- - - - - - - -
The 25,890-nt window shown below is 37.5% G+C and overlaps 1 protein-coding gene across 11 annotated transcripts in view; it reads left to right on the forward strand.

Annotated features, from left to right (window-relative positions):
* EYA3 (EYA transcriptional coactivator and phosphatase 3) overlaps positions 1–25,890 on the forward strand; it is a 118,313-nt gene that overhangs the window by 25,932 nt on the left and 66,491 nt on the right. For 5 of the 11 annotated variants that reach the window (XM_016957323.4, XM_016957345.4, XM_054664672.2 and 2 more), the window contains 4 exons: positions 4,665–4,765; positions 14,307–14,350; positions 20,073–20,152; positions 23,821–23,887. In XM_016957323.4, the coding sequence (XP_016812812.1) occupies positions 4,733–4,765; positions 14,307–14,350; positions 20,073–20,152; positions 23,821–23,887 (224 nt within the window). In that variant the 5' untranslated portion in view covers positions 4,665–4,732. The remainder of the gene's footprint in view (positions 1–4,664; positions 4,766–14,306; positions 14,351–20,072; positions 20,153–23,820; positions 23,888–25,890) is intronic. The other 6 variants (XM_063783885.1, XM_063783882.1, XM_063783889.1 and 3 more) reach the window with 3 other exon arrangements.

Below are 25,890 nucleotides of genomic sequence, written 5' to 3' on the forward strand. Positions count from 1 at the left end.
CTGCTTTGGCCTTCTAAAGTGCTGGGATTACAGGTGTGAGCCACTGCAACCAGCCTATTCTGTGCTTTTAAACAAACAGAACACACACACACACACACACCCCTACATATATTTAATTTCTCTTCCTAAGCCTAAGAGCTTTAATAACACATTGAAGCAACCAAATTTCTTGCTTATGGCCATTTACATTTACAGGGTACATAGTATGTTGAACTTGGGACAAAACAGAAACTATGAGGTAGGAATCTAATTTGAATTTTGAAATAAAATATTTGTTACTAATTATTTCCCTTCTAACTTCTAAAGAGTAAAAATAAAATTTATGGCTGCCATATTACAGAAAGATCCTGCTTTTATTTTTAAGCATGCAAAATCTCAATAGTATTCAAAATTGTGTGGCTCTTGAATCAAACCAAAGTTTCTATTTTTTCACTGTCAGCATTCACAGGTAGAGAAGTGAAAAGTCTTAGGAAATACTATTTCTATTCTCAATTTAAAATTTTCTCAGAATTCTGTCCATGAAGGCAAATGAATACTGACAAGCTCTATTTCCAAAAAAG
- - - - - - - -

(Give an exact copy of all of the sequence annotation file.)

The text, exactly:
The 25,890-nt window shown below is 37.5% G+C and overlaps 1 protein-coding gene across 11 annotated transcripts in view; it reads left to right on the forward strand.

Annotated features, from left to right (window-relative positions):
* EYA3 (EYA transcriptional coactivator and phosphatase 3) overlaps positions 1–25,890 on the forward strand; it is a 118,313-nt gene that overhangs the window by 25,932 nt on the left and 66,491 nt on the right. For 5 of the 11 annotated variants that reach the window (XM_016957323.4, XM_016957345.4, XM_054664672.2 and 2 more), the window contains 4 exons: positions 4,665–4,765; positions 14,307–14,350; positions 20,073–20,152; positions 23,821–23,887. In XM_016957323.4, the coding sequence (XP_016812812.1) occupies positions 4,733–4,765; positions 14,307–14,350; positions 20,073–20,152; positions 23,821–23,887 (224 nt within the window). In that variant the 5' untranslated portion in view covers positions 4,665–4,732. The remainder of the gene's footprint in view (positions 1–4,664; positions 4,766–14,306; positions 14,351–20,072; positions 20,153–23,820; positions 23,888–25,890) is intronic. The other 6 variants (XM_063783885.1, XM_063783882.1, XM_063783889.1 and 3 more) reach the window with 3 other exon arrangements.

Below are 25,890 nucleotides of genomic sequence, written 5' to 3' on the forward strand. Positions count from 1 at the left end.
CTGCTTTGGCCTTCTAAAGTGCTGGGATTACAGGTGTGAGCCACTGCAACCAGCCTATTCTGTGCTTTTAAACAAACAGAACACACACACACACACACACCCCTACATATATTTAATTTCTCTTCCTAAGCCTAAGAGCTTTAATAACACATTGAAGCAACCAAATTTCTTGCTTATGGCCATTTACATTTACAGGGTACATAGTATGTTGAACTTGGGACAAAACAGAAACTATGAGGTAGGAATCTAATTTGAATTTTGAAATAAAATATTTGTTACTAATTATTTCCCTTCTAACTTCTAAAGAGTAAAAATAAAATTTATGGCTGCCATATTACAGAAAGATCCTGCTTTTATTTTTAAGCATGCAAAATCTCAATAGTATTCAAAATTGTGTGGCTCTTGAATCAAACCAAAGTTTCTATTTTTTCACTGTCAGCATTCACAGGTAGAGAAGTGAAAAGTCTTAGGAAATACTATTTCTATTCTCAATTTAAAATTTTCTCAGAATTCTGTCCATGAAGGCAAATGAATACTGACAAGCTCTATTTCCAAAAAAG